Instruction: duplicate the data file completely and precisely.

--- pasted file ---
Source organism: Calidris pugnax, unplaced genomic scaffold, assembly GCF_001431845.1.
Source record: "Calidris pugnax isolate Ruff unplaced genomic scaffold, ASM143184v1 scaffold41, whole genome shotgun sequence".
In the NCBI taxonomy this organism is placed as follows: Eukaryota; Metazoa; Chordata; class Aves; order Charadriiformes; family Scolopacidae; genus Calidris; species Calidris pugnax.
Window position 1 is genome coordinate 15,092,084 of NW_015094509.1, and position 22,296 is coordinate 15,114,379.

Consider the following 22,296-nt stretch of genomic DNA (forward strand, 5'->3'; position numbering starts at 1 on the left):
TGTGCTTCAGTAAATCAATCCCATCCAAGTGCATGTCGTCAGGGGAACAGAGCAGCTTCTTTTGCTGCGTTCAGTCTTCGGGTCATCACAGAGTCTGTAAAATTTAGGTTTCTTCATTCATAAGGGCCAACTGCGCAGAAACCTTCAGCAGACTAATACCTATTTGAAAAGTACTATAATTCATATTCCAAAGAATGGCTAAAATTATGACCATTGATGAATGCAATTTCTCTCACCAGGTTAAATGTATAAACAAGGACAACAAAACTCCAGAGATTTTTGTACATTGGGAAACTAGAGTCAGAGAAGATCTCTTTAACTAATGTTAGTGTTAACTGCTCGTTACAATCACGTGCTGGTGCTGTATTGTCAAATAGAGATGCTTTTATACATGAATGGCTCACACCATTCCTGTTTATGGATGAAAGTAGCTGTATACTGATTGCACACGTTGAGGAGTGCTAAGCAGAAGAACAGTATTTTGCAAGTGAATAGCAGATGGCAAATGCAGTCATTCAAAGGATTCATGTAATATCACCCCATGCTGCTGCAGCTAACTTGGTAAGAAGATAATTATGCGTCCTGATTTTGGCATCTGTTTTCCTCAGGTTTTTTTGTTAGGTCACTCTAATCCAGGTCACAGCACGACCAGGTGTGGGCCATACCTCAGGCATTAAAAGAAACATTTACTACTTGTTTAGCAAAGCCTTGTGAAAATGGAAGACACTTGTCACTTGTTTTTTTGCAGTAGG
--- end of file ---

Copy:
Source organism: Calidris pugnax, unplaced genomic scaffold, assembly GCF_001431845.1.
Source record: "Calidris pugnax isolate Ruff unplaced genomic scaffold, ASM143184v1 scaffold41, whole genome shotgun sequence".
In the NCBI taxonomy this organism is placed as follows: Eukaryota; Metazoa; Chordata; class Aves; order Charadriiformes; family Scolopacidae; genus Calidris; species Calidris pugnax.
Window position 1 is genome coordinate 15,092,084 of NW_015094509.1, and position 22,296 is coordinate 15,114,379.

Consider the following 22,296-nt stretch of genomic DNA (forward strand, 5'->3'; position numbering starts at 1 on the left):
TGTGCTTCAGTAAATCAATCCCATCCAAGTGCATGTCGTCAGGGGAACAGAGCAGCTTCTTTTGCTGCGTTCAGTCTTCGGGTCATCACAGAGTCTGTAAAATTTAGGTTTCTTCATTCATAAGGGCCAACTGCGCAGAAACCTTCAGCAGACTAATACCTATTTGAAAAGTACTATAATTCATATTCCAAAGAATGGCTAAAATTATGACCATTGATGAATGCAATTTCTCTCACCAGGTTAAATGTATAAACAAGGACAACAAAACTCCAGAGATTTTTGTACATTGGGAAACTAGAGTCAGAGAAGATCTCTTTAACTAATGTTAGTGTTAACTGCTCGTTACAATCACGTGCTGGTGCTGTATTGTCAAATAGAGATGCTTTTATACATGAATGGCTCACACCATTCCTGTTTATGGATGAAAGTAGCTGTATACTGATTGCACACGTTGAGGAGTGCTAAGCAGAAGAACAGTATTTTGCAAGTGAATAGCAGATGGCAAATGCAGTCATTCAAAGGATTCATGTAATATCACCCCATGCTGCTGCAGCTAACTTGGTAAGAAGATAATTATGCGTCCTGATTTTGGCATCTGTTTTCCTCAGGTTTTTTTGTTAGGTCACTCTAATCCAGGTCACAGCACGACCAGGTGTGGGCCATACCTCAGGCATTAAAAGAAACATTTACTACTTGTTTAGCAAAGCCTTGTGAAAATGGAAGACACTTGTCACTTGTTTTTTTGCAGTAGG